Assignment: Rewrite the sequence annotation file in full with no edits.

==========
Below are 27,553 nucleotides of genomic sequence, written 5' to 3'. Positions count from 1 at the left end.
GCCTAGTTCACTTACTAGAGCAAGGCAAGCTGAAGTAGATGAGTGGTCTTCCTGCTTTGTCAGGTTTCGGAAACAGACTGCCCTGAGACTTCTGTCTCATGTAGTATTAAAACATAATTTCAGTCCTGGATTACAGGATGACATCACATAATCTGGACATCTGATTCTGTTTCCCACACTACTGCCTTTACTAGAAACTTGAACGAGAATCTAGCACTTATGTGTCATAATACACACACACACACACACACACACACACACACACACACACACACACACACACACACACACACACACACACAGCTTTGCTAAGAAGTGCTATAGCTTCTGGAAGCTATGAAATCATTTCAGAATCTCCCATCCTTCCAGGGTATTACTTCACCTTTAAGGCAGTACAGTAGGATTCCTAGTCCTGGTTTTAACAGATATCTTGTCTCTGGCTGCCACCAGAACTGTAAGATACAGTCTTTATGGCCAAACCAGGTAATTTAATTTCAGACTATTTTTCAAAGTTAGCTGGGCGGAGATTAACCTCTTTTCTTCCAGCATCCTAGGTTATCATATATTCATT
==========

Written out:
Below are 27,553 nucleotides of genomic sequence, written 5' to 3'. Positions count from 1 at the left end.
GCCTAGTTCACTTACTAGAGCAAGGCAAGCTGAAGTAGATGAGTGGTCTTCCTGCTTTGTCAGGTTTCGGAAACAGACTGCCCTGAGACTTCTGTCTCATGTAGTATTAAAACATAATTTCAGTCCTGGATTACAGGATGACATCACATAATCTGGACATCTGATTCTGTTTCCCACACTACTGCCTTTACTAGAAACTTGAACGAGAATCTAGCACTTATGTGTCATAATACACACACACACACACACACACACACACACACACACACACACACACACACACACACACACACACACACACAGCTTTGCTAAGAAGTGCTATAGCTTCTGGAAGCTATGAAATCATTTCAGAATCTCCCATCCTTCCAGGGTATTACTTCACCTTTAAGGCAGTACAGTAGGATTCCTAGTCCTGGTTTTAACAGATATCTTGTCTCTGGCTGCCACCAGAACTGTAAGATACAGTCTTTATGGCCAAACCAGGTAATTTAATTTCAGACTATTTTTCAAAGTTAGCTGGGCGGAGATTAACCTCTTTTCTTCCAGCATCCTAGGTTATCATATATTCATT